Nadia Attura faces her fears as Italy goes snake crazy
In Cocullo, a small medieval village perched high in the Apennines, the locals are preparing to celebrate Europe’s oldest festival – a bizarre mix of pagan rites, ancient rituals… and snakes.
Every year on the first Thursday in May, Cocullians take to the streets with locally caught snakes. The D’Omazio sisters – owners of the village bakery – catch theirs with their bare hands. “All our spare time is spent looking for snakes,” says Antonietta D’Omazio. “We grew to be serpari (snake charmers); I can’t explain why.”
The Processione dei Separi dates back over 3,000 years to the Marsi tribes who worshipped the goddess Angizia with snakes. They believed she protected them from wolves, bears and malaria. When the ancient Greeks and Romans invaded they adapted the worship to the god Apollo. Finally, the Christians conquered, sanctified the ritual and adopted Saint Domenico.
Giuseppina D’Omazio shows me her scars. “It was about ten years ago,” she explains. “The festival was coming up and I hadn’t caught a snake. I became desperate. While driving home I saw something slide into the bushes, so I jumped out and grabbed its tail; unfortunately, when it swung round, I realised it was a viper. I let go but it sprang back biting me twice.” She spent the next four days in hospital. Still in pain, she discharged herself early, caught another snake and made it back in time to join in with the procession. The D’Omazio family has never missed a festival.
Prizes are awarded to those who bring the rarest, the longest, the largest and the most snakes. Beppe places his 11th snake between his fingers. “A good day’s pay!”
he laughs, adjusting serpent number 12.
I couldn’t agree – his hands were pierced with bites, and two of his snakes were chewing each other.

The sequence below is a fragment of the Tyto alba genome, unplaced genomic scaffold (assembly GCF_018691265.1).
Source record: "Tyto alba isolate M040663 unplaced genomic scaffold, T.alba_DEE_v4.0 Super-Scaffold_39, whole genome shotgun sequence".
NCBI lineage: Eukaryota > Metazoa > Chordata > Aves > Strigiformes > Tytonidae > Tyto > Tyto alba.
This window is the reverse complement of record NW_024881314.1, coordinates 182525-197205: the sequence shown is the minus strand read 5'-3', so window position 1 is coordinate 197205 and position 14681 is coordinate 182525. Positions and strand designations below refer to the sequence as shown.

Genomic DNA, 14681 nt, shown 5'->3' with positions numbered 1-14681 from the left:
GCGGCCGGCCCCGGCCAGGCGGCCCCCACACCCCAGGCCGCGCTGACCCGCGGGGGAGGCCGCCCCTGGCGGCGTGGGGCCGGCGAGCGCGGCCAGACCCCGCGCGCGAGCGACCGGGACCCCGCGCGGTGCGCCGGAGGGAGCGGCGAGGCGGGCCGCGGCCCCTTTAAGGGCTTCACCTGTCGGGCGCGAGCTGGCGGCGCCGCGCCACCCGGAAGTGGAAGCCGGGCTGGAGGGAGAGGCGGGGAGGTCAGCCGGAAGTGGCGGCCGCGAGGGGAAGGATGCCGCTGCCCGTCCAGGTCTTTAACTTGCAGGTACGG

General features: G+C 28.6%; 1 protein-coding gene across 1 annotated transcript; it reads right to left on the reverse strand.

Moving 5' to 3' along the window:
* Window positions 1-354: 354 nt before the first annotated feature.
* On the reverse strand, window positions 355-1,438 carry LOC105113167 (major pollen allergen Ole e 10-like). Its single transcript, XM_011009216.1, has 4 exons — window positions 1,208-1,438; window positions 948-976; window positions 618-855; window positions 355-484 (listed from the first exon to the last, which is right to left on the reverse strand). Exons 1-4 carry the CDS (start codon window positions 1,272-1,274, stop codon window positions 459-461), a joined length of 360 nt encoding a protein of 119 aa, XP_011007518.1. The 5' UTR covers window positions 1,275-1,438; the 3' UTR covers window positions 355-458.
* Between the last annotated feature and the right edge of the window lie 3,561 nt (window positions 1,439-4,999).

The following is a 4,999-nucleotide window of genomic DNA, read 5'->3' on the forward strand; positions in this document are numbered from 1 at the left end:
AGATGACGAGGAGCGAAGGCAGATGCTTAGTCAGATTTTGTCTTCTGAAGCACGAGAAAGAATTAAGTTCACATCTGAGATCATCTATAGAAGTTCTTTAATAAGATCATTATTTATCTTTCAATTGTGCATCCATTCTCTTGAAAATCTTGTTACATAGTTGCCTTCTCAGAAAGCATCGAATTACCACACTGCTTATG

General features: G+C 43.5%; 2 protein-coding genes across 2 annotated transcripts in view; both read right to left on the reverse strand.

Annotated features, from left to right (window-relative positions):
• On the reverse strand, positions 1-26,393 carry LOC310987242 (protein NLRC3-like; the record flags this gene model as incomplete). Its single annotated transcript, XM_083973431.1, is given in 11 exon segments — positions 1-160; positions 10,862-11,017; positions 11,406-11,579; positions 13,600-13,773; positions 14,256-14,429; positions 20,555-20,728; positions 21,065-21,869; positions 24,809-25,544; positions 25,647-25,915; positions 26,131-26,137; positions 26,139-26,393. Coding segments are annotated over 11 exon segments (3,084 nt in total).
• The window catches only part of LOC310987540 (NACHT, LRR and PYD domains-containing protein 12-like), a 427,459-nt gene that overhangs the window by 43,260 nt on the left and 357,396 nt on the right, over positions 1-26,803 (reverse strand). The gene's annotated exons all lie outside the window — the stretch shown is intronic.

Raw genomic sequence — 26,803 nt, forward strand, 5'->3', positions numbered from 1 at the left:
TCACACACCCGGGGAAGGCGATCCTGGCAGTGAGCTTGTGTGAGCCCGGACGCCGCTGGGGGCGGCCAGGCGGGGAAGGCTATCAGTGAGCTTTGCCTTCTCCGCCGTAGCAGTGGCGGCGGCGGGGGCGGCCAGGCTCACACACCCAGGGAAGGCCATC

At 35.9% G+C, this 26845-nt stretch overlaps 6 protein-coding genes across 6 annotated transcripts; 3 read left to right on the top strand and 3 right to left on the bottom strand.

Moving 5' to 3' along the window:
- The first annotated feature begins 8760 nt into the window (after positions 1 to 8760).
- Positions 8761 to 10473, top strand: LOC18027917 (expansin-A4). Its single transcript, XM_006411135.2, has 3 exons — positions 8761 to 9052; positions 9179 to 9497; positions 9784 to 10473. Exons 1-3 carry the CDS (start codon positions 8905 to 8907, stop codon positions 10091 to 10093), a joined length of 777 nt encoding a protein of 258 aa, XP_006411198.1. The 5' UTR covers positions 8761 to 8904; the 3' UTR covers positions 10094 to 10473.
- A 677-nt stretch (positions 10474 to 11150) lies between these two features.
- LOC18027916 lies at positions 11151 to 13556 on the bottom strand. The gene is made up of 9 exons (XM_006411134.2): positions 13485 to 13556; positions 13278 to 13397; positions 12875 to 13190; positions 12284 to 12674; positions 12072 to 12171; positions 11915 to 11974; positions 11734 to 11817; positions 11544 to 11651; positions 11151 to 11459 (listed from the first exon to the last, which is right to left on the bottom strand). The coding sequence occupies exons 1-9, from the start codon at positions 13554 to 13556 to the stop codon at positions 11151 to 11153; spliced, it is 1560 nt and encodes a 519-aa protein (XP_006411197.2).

In Italy it’s illegal to kill or capture wild animals, with fines of up to €1,000, but the law turns a blind eye in Cocullo. Animal-rights organisations have long fought to see an end to its ‘barbaric practices’, but Antonietta strongly disagrees: “Keeping exotic animals locked in houses all their lives is cruel. Snakes have always lived around us. In these mountains, our paths cross. We have learned to accept our environment and, by handling snakes, we have removed fear and made them part of our lives.” Antonietta applys antiseptic to her arms. “Occupational hazard,” she murmurs.
There are five species of local snakes and all are harmless, apart from the viper, which must have its fangs snapped. Police and serpari look out for vipers with fangs and for unscrupulous traders buying snakes. As the wooden statue of Saint Domenico bursts out of the church, the crowd of 10,000 falls silent. This is the most important part of the day: to ensure good fortune, the snakes must remain on the statue; it’s a bad omen if they fall off.
They fell off in 1984 – the year radioactive fog from Chernobyl hit Italy. This year the snakes stay put, the crowd applauds, church bells ring – the festival begins.
The procession hustles through the crowded streets, pushing people against walls. Pilgrims pin money to the statue to ensure their return. “This is the happiest day of my life,” beams Carlo who, having spent 40 years in Canada, has returned for good. He affectionately kisses his latterina snake: “I have come back to my people and my beautiful snakes. Today I feel like a man again.”
The parade winds through the village and finishes back at the church, where most people are now handling snakes. Recent parades have included pythons, boas and cobras,
a fact that angers the mayor Mr Volpe. “Corruption!” he shouts. “This is not a snake parade or an excuse for exotic city pets! Our festival honours our ancestors and our environment – without it we wouldn’t be who we are.”
My fear is gone – never again will so many snakes surround me. That evening I returned to my grandfather’s farm; my family was busy cutting the grass from under the olive trees. Finally at peace with nature, I joined in.